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Added: 13 Jan 2021 13:11 GMT   

Zealand Rd E3 used to be called Auckland Road
Zealand Road E3 used to be called Auckland Road. I seen it on a Philips ABC of London dated about 1925. There is a coalhole cover in nearby Driffield R oad showing a suppliers address in Auckland Road.

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Lived here
Linda    
Added: 18 Feb 2021 22:03 GMT   

Pereira Street, E1
My grandfather Charles Suett lived in Periera Street & married a widowed neighbour there. They later moved to 33 Bullen House, Collingwood Street where my father was born.

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Born here
Carolyn Hirst   
Added: 16 Jul 2022 15:21 GMT   

Henry James Hirst
My second great grandfather Henry James Hirst was born at 18 New Road on 11 February 1861. He was the eighth of the eleven children of Rowland and Isabella Hirst. I think that this part of New Road was also known at the time as Gloucester Terrace.

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Added: 31 Oct 2022 18:47 GMT   

Memories
I lived at 7 Conder Street in a prefab from roughly 1965 to 1971 approx - happy memories- sad to see it is no more ?

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LATEST LONDON-WIDE CONTRIBUTIONS TO THE PROJECT


Michael Upham   
Added: 16 Jan 2023 21:16 GMT   

Bala Place, SE16
My grandfather was born at 2 Bala Place.

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Lived here
Brian J MacIntyre   
Added: 8 Jan 2023 17:27 GMT   

Malcolm Davey at Raleigh House, Dolphin Square
My former partner, actor Malcolm Davey, lived at Raleigh House, Dolphin Square, for many years until his death. He was a wonderful human being and an even better friend. A somewhat underrated actor, but loved by many, including myself. I miss you terribly, Malcolm. Here’s to you and to History, our favourite subject.
Love Always - Brian J MacIntyre
Minnesota, USA

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Lived here
Robert Burns   
Added: 5 Jan 2023 17:46 GMT   

1 Abourne Street
My mother, and my Aunt and my Aunt’s family lived at number 1 Abourne Street.
I remember visitingn my aunt Win Housego, and the Housego family there. If I remember correctly virtually opposite number 1, onthe corner was the Lord Amberley pub.

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Added: 30 Dec 2022 21:41 GMT   

Southam Street, W10
do any one remember J&A DEMOLITON at harrow rd kensal green my dad work for them in a aec 6 wheel tipper got a photo of him in it

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Fumblina   
Added: 26 Dec 2022 18:59 GMT   

Detailed history of Red Lion
I’m not the author but this blog by Dick Weindling and Marianne Colloms has loads of really clear information about the history of the Red Lion which people might appreciate.


Source: ‘Professor Morris’ and the Red Lion, Kilburn

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BG   
Added: 20 Dec 2022 02:58 GMT   

Lancing Street, NW1
LANCING STREET

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Why   
Added: 19 Dec 2022 20:09 GMT   

Tempest
I don’t know

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danny currie   
Added: 30 Nov 2022 18:39 GMT   

dads yard
ron currie had a car breaking yard in millers yard back in the 60s good old days

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NEARBY LOCATIONS OF NOTE
Bethnal Green Bethnal Green - a happy corner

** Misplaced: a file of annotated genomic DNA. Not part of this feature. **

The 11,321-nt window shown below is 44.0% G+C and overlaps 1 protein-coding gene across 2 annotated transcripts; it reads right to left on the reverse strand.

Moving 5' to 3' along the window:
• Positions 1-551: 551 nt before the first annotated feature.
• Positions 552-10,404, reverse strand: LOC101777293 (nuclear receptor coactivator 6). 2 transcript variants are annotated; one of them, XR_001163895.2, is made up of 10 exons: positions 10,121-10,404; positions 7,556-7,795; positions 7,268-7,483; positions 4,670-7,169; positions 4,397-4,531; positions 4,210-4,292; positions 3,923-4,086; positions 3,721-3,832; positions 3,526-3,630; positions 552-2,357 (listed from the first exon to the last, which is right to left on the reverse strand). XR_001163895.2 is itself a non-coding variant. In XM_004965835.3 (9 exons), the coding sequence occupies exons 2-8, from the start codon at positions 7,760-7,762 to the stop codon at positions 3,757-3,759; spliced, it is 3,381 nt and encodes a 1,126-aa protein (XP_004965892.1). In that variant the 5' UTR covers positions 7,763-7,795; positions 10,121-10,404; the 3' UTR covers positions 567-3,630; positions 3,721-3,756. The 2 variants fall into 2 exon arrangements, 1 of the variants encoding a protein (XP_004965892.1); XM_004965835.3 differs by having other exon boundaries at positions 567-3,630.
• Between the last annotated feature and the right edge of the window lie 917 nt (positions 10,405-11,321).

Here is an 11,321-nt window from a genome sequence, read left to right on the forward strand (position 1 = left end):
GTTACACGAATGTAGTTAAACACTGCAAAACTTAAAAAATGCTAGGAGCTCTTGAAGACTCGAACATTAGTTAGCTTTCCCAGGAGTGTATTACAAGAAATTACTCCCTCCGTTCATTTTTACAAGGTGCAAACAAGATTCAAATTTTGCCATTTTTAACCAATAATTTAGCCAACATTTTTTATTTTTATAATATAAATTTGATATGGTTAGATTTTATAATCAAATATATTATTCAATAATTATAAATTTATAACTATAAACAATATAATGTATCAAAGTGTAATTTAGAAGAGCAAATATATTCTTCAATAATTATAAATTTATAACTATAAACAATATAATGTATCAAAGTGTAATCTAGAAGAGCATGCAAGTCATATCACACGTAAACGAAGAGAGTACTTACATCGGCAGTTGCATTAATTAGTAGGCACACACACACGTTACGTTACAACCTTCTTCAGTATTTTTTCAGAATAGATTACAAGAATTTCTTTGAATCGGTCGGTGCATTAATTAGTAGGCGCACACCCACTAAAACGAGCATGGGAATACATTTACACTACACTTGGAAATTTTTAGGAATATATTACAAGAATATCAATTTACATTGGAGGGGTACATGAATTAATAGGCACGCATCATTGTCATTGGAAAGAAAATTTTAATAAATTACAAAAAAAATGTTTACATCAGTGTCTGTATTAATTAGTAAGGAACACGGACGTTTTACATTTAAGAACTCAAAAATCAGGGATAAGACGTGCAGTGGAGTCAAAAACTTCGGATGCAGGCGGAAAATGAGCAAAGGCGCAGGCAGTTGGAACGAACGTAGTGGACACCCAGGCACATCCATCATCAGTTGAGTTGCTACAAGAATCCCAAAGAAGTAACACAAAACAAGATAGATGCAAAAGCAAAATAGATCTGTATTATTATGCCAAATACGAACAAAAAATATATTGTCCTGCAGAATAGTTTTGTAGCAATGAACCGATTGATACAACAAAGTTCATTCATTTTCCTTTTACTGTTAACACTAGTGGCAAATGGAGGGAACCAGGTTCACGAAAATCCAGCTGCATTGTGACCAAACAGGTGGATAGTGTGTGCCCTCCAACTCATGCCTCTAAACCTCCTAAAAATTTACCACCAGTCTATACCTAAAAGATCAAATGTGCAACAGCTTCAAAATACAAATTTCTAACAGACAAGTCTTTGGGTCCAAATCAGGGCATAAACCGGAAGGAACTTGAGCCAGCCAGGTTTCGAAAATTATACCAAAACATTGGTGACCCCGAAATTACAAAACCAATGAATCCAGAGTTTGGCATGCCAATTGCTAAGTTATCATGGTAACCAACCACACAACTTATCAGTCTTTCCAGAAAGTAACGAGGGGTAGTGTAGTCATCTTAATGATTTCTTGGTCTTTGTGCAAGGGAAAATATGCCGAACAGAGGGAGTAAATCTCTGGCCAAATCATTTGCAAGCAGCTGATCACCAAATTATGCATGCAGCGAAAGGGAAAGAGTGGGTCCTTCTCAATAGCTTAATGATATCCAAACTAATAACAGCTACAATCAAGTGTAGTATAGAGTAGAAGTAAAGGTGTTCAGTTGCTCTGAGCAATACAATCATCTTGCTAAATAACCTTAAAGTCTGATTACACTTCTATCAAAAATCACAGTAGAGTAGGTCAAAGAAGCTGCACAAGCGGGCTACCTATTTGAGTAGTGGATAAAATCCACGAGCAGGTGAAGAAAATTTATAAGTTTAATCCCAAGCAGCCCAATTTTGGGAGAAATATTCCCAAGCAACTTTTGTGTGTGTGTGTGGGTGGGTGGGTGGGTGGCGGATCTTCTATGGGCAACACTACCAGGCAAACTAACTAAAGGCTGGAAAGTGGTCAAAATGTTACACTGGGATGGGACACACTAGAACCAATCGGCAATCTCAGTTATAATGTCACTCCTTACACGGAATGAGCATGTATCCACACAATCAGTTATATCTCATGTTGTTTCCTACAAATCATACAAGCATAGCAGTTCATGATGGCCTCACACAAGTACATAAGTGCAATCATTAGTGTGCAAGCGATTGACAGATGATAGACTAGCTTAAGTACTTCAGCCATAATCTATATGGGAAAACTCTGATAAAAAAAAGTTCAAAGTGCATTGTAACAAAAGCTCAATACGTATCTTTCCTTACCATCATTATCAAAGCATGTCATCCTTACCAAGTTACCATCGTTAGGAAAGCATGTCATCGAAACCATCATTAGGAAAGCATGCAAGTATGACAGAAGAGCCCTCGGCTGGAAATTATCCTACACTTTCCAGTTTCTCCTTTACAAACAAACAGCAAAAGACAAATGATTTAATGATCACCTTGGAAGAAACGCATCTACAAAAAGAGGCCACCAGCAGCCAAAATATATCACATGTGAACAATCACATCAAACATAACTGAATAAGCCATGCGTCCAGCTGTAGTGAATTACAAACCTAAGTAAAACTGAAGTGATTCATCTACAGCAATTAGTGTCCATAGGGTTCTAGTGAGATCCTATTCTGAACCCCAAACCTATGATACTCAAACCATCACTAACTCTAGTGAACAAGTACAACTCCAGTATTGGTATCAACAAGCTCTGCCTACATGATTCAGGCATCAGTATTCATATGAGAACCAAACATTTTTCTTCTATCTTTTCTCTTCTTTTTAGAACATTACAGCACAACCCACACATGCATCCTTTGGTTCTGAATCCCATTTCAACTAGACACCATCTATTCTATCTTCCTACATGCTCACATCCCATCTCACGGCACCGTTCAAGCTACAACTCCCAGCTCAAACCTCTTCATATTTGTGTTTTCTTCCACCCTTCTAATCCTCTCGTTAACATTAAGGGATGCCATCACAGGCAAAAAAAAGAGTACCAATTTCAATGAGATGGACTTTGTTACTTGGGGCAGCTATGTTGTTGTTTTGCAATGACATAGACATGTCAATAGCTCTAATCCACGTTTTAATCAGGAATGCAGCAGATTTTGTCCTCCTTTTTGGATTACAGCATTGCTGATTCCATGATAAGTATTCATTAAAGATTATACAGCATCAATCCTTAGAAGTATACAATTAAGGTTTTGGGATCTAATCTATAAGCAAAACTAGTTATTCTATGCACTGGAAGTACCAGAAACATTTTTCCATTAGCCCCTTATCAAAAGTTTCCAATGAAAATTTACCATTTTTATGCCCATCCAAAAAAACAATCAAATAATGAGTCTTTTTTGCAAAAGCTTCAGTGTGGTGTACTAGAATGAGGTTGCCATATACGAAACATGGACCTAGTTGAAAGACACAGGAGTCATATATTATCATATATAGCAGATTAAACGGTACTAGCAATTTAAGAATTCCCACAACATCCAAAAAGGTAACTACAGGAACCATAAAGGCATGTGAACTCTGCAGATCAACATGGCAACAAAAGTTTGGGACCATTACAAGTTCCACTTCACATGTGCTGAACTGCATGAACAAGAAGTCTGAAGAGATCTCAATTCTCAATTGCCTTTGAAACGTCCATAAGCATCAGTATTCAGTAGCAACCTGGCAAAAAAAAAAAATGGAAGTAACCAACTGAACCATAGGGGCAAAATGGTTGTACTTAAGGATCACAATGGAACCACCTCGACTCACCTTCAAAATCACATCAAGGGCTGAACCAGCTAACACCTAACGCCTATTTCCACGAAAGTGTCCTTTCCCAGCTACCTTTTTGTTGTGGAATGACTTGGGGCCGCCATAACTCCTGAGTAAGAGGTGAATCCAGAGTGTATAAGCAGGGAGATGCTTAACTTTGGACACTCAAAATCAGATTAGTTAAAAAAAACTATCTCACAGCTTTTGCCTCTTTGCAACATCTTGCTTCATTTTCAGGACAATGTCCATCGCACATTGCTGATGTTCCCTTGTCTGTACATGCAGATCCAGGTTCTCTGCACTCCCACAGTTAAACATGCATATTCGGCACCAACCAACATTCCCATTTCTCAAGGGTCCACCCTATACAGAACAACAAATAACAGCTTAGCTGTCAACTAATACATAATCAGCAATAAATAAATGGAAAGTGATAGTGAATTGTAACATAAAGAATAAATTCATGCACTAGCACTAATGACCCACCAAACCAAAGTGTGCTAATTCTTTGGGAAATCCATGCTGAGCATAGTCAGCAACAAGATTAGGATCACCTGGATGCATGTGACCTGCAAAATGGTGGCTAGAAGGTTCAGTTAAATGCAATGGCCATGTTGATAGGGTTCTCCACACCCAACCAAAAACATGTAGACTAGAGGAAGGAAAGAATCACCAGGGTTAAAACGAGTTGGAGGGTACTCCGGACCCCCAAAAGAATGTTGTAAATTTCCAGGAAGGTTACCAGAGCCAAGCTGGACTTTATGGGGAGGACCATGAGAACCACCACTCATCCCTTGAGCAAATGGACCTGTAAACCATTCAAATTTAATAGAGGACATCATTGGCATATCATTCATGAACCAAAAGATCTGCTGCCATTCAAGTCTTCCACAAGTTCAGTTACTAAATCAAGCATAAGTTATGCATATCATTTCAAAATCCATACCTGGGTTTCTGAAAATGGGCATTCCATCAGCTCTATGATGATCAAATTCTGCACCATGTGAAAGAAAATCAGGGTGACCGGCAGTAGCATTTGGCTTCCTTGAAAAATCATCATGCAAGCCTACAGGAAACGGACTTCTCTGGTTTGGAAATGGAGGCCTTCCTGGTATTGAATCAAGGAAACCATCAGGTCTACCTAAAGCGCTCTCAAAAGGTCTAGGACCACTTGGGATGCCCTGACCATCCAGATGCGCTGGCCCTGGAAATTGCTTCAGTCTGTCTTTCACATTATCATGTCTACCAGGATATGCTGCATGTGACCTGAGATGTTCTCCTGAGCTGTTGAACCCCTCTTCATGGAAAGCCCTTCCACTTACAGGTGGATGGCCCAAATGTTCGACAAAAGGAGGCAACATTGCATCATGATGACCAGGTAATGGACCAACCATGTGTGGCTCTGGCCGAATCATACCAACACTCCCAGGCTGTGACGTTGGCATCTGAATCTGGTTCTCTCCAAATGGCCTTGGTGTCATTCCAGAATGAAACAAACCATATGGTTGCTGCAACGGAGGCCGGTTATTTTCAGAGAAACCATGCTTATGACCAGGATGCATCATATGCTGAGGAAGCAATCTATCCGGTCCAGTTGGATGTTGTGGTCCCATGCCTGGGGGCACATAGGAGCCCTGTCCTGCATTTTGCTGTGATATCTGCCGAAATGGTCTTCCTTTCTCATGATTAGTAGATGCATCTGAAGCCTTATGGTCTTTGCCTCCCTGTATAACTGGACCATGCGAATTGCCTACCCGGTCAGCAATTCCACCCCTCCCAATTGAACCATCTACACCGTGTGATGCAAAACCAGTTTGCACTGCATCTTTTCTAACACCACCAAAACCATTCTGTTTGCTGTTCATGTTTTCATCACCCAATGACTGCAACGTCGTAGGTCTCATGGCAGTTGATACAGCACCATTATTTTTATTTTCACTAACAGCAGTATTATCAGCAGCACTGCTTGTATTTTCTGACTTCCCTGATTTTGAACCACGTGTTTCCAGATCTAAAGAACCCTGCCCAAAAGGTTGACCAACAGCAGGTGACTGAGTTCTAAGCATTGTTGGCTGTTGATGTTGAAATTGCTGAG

Bonners Hall Bonners Hall was named for sometime resident Bishop Bonner.
Cambridge Heath Cambridge Heath is a district in the London Borough of Tower Hamlets, north of Bethnal Green.

NEARBY STREETS
Ainsley Street, E2 Ainsley Street is a road in the E2 postcode area
Approach Road, E2 Approach Road crosses Bonner Road.
Barossa Place, E2 Barossa Place was also known by the name Barossa Terrace.
Birkbeck Street, E2 Birkbeck Street is one of the streets of London in the E2 postal area.
Blythe Street, E2 Blythe Street is one of the streets of London in the E2 postal area.
Bonner Road, E2 Bonner Road is one of a series of streets named for Edmund Bonner, Bishop of London.
Braintree Street, E1 Braintree Street is one of the streets of London in the E2 postal area.
Brierly Gardens, E2 Brierly Gardens is a road in the E2 postcode area
Cambridge Crescent, E2 Cambridge Crescent received its name by being originally part of the Cambridge Heath Estate.
Cambridge Heath Road, E2 The route of Cambridge Heath Road, passing through Bethnal Green as a broad stretch of waste, was mentioned in the 1580s as the highway from Mile End to Hackney.
Canrobert Street, E2 Canrobert Street began as Charles Street in 1836.
Centre Street, E2 Centre Street arrived in the 1820s.
City View House, E2 City View House is a block on Bethnal Green Road
Clare Street, E2 Clare Street was built in the second decade of the nineteenth century.
Claredale Street, E2 Claredale Street was known until the 1930s as Claremont Street but right at the beginning was Lausanne Street.
Clarkson Street, E2 Clarkson Street was formed after 1857.
Coate Street, E2 Coate Street originated as Seabright Place in 1826.
Corfield Street, E2 Corfield Street runs along the route of the former Camden Gardens.
Cornwall Avenue, E2 Cornwall Avenue is a no-through road running off of Braintree Street.
Crown Works, E2 Crown Works is a small industrial zone off Temple Street.
Cyprus Street, E2 Cyprus Street is a road in the E2 postcode area
Derbyshire Street, E2 Derbyshire Street is one of the streets of London in the E2 postal area.
Digby Street, E2 Digby Street is a road in the E2 postcode area
Dinmont House, E2 Dinmont House forms a block on the Dinmont Estate.
Dinmont Street, E2 Dinmont Street was built in 1822.
Durham Place, E2 Durham Place fronted Hackney Road until 1862.
Edinburgh Close, E2 Edinburgh Close lies off Russia Lane.
Ellsworth Street, E2 Ellsworth Street is a road in the E2 postcode area